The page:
Fedora is the freely distributable offshoot of Red Hat, offering versions for standalone computers, servers, cloud computing, containers and IoT devices. We opted for the first, Workstation release 31, and installed it from a live image. We’d expect this build to be supported until around November this year, by which point Fedora 33 should be ready for download. (Fedora’s typical release cycle lasts six months, with only the two latest releases supported, so each installation is “current” for around 13 months, giving one month’s grace for slow upgraders to get themselves up to date.)

It was extremely easy to install. The live system picked up our Wi-Fi hardware, allowing us to connect to our wireless network pre-installation, and the settings carried through to the version set up on the hard drive. It also handled our laptop’s sleep-wake cycle better than many of its rivals: while most locked off the touchpad when we closed and reopened the lid, Fedora only lost its two-finger scroll function, but still let us drag the pointer with a single digit. The fix was the same as it had been elsewhere: to implement a script that unloaded the touchpad driver on sleep and reinitiated it on wake.

Fedora was in a minority of distros that sported only close buttons on window title bars. While minimising them isn’t a problem (Windows+down arrow), and neither was snapping them to the screen edges (Windows+left or right arrow), the absent minimise and maximise buttons could leave switchers wanting. Fortunately, the fix is a simple one, requiring a single line of code at the command line.

The default installation is slim but has all of the expected components, including LibreOffice, Firefox, a text editor, weather app, music player and file manager. There’s also Boxes, a virtual machine manager, which simplifies creating a VM locally or connecting to a remote computer. You can download an OS image directly to Boxes, supply your own or use one of the default choices, which include Ubuntu, Endless, Debian and openSUSE.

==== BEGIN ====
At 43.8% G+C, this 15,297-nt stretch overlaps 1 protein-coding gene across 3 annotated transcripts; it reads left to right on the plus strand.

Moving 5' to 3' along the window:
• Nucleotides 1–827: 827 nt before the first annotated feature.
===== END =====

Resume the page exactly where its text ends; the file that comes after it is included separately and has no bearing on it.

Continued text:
If the app you need isn’t installed, you’ll probably find it in the built-in app store, or you can install it through the terminal using RPM. You can add support for Snap for any packages not in the official repository.

Like the other distributions on test, Fedora spots which apps can handle different content types and indexes them appropriately. Thus, switching default apps for email, web, media and so on is just a case of picking the appropriate option within Settings, as it is in Windows. Alt+Tab cycles through live applications, as it does in Windows.

Tapping the Windows key shrinks all of the active windows to a multitasking view so you can switch between them, while simultaneously exposing a preselected search box. Start typing and Fedora immediately works on isolating results, with “music” pointing to Rhythmbox, “spreadsheet” to LibreOffice Calc and so on, despite the terms not appearing in the application names.

Dormant apps aren’t immediately accessible once you’ve opened the app menu; they’re a further click away behind the Show Applications button. However, once you’ve found them, your most frequently used apps have a tab of their own, which is handy, making them easier to locate. There’s no taskbar in the default desktop, which uses GNOME 3.

It’s easy to connect to your online accounts, with presets for Google, Facebook, Microsoft, Exchange, IMAP and others in the Settings app, which is where you’ll also find controls for notifications, privacy, which apps’ data is included in search results, desktop backgrounds and more.

Fedora spotted our networked scanner and printer, which were ready to use without additional drivers. Clicking the Network tab within the file manager likewise spotted our NAS drive, along with a selection of Macs, PCs and Raspberry Pi devices.

Fedora was snappy throughout our tests. Apps were responsive, remote drives were quick to mount, and in Geekbench 5 it turned in scores of 1,007 and 1,869 for single-core and multicore performance. The latter puts it slightly ahead of Ubuntu.

If you’re having trouble getting your hardware working in other distributions, take a look at Fedora. It was among the simplest to get up and running with, which perhaps explains why it’s said to be the distribution favoured by Linux father figure Linus Torvalds himself.

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